Sometimes you fantasize that people who are really up-there and rich and living it up have something you don’t have, that their things must be better than your things because they have more money than you. But they drink the same Cokes and eat the same hot dogs and wear the same ILGWU clothes and see the same TV shows and the same movies. Rich people can’t see a sillier version of Truth or Consequences, or a scarier version of The Exorcist. You can get just as revolted as they can—you can have the same nightmares. All of this is really American.

Basically, he says, “What’s great about America is that we’ve abolished taste games so taste no longer signals class and everyone gets the best of everything, horray!”

He’s wrong, let’s not waste time debating it. But did he really believe that? Was it more true in 1977 for America than for Europe? Had Warhol climbed the taste ladder so high that the entire game became invisible to him? Was he playing some kind of Meta Game where he screws with everyone by denying that taste games even exist?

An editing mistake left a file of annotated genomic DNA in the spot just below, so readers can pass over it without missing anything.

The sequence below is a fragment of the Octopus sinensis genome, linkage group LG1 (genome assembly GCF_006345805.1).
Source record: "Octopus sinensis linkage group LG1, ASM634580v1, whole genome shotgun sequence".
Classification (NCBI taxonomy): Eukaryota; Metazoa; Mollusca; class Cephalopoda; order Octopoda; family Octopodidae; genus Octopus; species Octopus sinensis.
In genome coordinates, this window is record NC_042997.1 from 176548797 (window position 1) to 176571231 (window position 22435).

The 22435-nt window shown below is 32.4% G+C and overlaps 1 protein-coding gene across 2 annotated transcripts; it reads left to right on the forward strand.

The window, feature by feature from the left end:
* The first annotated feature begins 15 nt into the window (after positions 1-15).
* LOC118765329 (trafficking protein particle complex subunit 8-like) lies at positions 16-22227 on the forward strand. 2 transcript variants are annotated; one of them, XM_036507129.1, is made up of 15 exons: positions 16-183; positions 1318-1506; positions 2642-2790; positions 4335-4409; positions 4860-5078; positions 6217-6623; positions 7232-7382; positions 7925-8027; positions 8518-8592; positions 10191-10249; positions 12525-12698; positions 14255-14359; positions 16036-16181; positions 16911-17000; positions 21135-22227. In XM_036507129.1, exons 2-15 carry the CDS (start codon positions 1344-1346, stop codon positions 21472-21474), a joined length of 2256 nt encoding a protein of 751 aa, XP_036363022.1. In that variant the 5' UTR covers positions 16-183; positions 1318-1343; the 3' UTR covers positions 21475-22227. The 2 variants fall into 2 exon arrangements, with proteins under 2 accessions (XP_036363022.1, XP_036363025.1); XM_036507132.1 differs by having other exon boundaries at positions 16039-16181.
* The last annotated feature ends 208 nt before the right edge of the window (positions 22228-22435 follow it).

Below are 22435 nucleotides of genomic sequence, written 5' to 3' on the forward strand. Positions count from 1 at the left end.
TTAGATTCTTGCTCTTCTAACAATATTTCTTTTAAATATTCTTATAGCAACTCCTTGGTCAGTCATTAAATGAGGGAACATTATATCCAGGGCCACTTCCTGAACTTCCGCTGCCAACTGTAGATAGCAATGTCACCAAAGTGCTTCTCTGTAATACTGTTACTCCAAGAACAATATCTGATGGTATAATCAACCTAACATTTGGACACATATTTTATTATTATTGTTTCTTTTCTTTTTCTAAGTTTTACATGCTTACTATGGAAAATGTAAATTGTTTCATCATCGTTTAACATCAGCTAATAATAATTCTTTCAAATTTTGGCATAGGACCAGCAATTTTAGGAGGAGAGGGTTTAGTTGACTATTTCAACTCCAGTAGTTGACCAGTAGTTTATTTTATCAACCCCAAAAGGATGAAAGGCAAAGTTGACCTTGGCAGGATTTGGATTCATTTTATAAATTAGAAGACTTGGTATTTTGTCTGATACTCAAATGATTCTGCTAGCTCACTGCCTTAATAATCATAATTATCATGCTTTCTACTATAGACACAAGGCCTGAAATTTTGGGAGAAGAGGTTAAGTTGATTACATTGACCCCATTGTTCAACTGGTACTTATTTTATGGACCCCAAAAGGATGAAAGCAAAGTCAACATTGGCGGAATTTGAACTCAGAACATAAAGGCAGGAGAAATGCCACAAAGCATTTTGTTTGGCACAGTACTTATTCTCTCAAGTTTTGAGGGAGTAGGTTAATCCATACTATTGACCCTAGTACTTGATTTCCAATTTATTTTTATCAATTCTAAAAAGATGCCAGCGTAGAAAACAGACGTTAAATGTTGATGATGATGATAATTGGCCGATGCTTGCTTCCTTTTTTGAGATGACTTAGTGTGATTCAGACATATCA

(Apparently there is a tradition of American presidents feeding hot dogs to British monarchs. When Roosevelt hosted Queen Elizabeth at his home in 1939 she supposedly asked him how to eat a hot dog and his response was, “Very simple. Push it into your mouth and keep pushing it until it is all gone.”)

Then what?

You’ve probably noticed this theory is hard to falsify: You think you’re not playing taste games? You think you “actually like” things because of the properties of those things? That’s because you’re playing higher-level games!

And it’s rather convenient that this is all supposed to be unconscious.